Research Bulletin (Iowa Agriculture and Home Economics Experiment Station)


An investigation was made of the comparative effects of calcium and magnesium limestones applied to Carrington loam, Tama silt loam and Grundy silt loam. These soils are all acid in reaction and have a lime requirement of about 3 tons per acre. They occur extensively in Iowa and are among the better agricultural soils of the state.

Studies were made of the effects of the limestones on the hydrogen-ion concentration, the lime requirement, the exchangeable hydrogen, calcium and magnesium and on the degree of saturation of the exchange complex with bases. Studies were also made of the nitrate content and the nitrifying power of these soils as influenced by the two limestones, and of the yields of wheat and red clover on the Carrington loam and the Tama silt loam treated with the two limestones.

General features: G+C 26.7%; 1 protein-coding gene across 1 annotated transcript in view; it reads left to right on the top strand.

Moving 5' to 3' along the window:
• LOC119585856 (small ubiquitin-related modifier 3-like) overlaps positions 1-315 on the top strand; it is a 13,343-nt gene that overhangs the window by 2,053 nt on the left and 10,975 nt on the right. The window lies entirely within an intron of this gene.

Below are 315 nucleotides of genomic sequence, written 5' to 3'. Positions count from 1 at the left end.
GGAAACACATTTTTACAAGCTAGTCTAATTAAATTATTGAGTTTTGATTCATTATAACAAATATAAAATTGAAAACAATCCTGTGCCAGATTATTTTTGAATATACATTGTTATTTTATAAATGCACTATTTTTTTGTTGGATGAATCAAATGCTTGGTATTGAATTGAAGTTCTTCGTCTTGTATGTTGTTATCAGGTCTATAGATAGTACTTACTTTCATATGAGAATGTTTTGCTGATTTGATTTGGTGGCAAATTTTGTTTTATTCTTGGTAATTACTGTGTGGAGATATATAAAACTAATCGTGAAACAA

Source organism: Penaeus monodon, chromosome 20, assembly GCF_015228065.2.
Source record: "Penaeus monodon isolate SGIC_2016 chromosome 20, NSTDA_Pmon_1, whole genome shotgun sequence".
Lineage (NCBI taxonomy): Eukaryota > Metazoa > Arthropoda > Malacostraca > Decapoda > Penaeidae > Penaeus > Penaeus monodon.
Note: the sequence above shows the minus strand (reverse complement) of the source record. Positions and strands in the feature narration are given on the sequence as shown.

The data obtained indicate that the calcium limestone reacted somewhat more rapidly with the soil acids than the magnesium limestone. It reduced the acidity more and stimulated a greater production of nitrates in the soil during the first few weeks after the limestones were applied. This advantage of the calcium limestone was apparently overcome by the magnesium limestone rather quickly and after 8 to 12 weeks there was no apparent difference in the effects of the two limestones on any of the chemical or bacteriological characteristics of the soils studied. Neither limestone was superior in its effects on the yields of wheat and clover.

It is concluded from these experiments that in agricultural practice either limestone may be used to advantage to correct the acidity of soils, their long-time effects being practically identical.



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